Labour market figures continue to defy the sceptics and pessimists, my semi-optimistic self included!

Although telcos, banks, and eventually construction companies may well be shedding staff in the years ahead, the strength of the services sector is overwhelming the bad news.

Vacancies exploded 24.1 per cent higher year-on-year to a seasonally adjusted 236,000.

Not only is that the highest level on record, it’s actually an acceleration in the annual rate of growth to the steepest trajectory since the post-crisis recovery period of 2010.

Job Vacancy



The Tasmanian economy hasn’t seen much change over the past year, with vacancies reportedly being filled by applicants quickly.

However, in all other states and territories there was very significant year-on-year growth.

Read the full article here

Australian auction clearance rates have improved

Things a taking a positive turn in the auction market.

An article on Business Insider looks into the state by state results.

After six consecutive declines, leaving them at the lowest level since 2012, Australian auction clearance rates increased last week. Auction

But not by much.

According to CoreLogic, a final clearance rate of 55.5% was recorded across the capitals, lifting from 52.4% one week earlier.

In the same corresponding week in 2017, clearance rates stood at 66.5%, reflective of the slowdown seen in Australia’s east coast property market over this period.

Australia Clearance RatesCoreLogic

The improvement may have been helped by a lower number of properties going under the hammer, falling to 1,849 from 2,002 in the prior week.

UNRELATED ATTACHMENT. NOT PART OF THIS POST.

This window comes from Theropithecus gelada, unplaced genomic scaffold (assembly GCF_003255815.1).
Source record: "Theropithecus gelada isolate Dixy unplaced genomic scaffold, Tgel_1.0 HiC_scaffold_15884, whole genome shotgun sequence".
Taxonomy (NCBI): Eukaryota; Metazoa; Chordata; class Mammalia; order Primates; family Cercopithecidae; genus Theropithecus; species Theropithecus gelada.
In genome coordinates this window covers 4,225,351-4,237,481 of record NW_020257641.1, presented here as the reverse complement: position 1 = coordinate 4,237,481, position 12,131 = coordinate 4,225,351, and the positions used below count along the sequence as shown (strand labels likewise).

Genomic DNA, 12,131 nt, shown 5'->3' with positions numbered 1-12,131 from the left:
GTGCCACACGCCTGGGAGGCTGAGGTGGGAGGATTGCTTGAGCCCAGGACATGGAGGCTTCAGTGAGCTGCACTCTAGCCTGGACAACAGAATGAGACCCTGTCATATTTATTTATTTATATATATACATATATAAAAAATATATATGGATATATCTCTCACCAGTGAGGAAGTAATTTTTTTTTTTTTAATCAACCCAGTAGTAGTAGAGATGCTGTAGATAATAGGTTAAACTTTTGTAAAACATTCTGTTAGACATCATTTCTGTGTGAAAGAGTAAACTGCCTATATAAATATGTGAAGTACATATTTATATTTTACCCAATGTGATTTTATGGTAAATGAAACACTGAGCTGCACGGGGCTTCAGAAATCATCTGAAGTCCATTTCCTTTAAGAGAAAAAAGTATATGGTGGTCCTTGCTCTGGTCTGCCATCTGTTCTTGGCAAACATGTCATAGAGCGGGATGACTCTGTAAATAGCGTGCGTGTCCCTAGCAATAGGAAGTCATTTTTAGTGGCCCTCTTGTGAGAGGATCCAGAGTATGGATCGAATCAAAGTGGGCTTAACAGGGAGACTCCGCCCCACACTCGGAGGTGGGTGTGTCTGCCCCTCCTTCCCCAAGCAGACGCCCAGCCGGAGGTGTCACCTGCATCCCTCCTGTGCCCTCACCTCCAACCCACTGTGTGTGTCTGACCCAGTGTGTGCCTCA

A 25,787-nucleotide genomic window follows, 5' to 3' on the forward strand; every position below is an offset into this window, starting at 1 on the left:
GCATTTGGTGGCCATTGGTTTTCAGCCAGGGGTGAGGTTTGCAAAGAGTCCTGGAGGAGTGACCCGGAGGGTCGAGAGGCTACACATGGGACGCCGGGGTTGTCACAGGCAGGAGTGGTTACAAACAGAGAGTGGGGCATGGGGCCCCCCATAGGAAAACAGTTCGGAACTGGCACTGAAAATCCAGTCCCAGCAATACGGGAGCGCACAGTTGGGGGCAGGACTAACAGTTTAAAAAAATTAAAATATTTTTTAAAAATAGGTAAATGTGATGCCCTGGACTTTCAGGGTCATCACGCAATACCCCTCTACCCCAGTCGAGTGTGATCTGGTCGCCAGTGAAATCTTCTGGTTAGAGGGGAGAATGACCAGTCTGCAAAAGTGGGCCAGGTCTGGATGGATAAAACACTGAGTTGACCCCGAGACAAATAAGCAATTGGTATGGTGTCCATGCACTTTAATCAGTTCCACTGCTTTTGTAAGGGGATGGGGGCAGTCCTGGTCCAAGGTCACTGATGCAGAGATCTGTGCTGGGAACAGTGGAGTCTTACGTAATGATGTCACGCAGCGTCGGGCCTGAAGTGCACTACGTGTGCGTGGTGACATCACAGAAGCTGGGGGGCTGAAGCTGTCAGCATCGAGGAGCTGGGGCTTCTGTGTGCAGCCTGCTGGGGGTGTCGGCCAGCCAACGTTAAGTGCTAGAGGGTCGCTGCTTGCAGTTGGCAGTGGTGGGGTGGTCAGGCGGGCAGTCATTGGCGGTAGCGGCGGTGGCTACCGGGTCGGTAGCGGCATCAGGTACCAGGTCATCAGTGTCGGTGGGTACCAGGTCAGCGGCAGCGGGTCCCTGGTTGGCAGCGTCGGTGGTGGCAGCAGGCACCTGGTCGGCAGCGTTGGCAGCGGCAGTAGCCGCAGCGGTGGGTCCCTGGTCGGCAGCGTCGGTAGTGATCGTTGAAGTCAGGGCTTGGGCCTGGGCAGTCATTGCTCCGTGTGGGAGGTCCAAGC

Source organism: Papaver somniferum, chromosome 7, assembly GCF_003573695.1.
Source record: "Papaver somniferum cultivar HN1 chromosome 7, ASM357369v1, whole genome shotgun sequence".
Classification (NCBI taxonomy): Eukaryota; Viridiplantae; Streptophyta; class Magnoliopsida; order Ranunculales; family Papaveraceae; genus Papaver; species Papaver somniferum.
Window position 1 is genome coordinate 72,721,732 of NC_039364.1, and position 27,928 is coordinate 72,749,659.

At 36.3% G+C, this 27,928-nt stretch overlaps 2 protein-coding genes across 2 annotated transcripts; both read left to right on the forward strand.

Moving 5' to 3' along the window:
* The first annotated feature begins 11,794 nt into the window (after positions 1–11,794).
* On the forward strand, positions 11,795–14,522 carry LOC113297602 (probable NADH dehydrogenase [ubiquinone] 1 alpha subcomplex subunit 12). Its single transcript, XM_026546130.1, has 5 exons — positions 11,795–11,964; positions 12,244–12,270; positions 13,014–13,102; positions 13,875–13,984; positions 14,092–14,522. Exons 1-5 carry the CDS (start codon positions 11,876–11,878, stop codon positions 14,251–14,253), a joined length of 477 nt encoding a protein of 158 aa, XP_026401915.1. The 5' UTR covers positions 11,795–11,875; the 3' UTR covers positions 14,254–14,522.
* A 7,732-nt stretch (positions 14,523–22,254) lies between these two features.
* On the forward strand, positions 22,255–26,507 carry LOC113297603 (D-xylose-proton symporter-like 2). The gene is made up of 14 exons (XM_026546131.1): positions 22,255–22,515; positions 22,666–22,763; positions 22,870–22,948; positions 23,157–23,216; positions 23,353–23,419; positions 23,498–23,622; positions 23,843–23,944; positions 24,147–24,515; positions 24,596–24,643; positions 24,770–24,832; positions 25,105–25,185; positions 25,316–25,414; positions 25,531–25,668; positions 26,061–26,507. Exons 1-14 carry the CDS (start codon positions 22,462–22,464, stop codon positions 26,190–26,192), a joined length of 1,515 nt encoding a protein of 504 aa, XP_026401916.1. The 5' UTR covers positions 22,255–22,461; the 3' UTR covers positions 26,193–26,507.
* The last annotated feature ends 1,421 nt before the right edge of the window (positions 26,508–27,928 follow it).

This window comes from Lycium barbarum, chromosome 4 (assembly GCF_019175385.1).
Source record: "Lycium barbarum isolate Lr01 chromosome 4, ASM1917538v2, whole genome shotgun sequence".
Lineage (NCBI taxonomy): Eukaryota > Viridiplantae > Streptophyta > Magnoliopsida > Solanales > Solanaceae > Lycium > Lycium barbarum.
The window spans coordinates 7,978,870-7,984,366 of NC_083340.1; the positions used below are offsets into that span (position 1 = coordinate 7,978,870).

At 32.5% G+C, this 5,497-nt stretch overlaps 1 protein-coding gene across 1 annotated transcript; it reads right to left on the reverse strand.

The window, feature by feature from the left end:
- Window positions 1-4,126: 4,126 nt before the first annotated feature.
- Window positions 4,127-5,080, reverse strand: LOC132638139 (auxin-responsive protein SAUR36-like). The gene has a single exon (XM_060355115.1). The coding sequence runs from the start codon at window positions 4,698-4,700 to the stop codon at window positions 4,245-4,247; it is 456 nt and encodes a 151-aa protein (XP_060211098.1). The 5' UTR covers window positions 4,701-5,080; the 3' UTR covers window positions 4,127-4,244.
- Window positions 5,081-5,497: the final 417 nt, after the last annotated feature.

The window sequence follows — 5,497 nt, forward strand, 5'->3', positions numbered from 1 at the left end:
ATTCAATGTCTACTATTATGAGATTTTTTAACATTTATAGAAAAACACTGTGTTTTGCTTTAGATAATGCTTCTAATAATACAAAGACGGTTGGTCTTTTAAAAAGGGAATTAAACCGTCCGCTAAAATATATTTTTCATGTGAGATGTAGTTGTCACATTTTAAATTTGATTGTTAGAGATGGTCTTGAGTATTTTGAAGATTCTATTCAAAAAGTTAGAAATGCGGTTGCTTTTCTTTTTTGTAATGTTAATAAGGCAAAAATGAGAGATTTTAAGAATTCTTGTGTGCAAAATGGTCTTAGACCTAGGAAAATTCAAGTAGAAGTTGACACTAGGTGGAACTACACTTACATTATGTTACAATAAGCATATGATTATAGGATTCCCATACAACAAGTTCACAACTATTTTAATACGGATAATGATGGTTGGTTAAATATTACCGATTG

In the same week last year, volumes were substantially higher at 2,355.

This table from CoreLogic shows the performance of each individual capital city market last week.

Australia Clearance RatesCoreLogic

The group said clearance rates in both Melbourne and Sydney, Australia’s busiest auction markets, both recorded a modest improvement during the week.

Melbourne’s final clearance rate was recorded at 59.9% across 941 auctions, increasing from 56.2% across 992 auctions over the previous week,” it said.  sold sale

“Sydney’s final auction clearance rate was recorded at 50.1% across 641 auctions, increasing slightly from 49.4% across 708 auctions in the prioer week.”

Despite the modest improvement, those were well below the 70.7% and 68.2% levels recorded respectively in both cities a year ago.

Mirroring the performance from Melbourne and Sydney, clearance rates improved across all other capital city markets except for Hobart during the week.

Reflecting the seasonal slowdown over winter and the start of school holidays in many parts of the country, auction volumes look set to fall further in the week ahead.

CoreLogic is currently tracking 1,557 across the country, with most of those — 735 and 606 respectively — taking place in Melbourne and Sydney.

With the exception of Perth, volumes will also fall in all remaining capital city markets.

Read the full article here

How low will Sydney and Melbourne prices go?

The market has certainly taken some turns, particularly in Sydney and Melbourne.

But where is it really heading?

In this article for Switzer, John McGrath looks at what we can expect.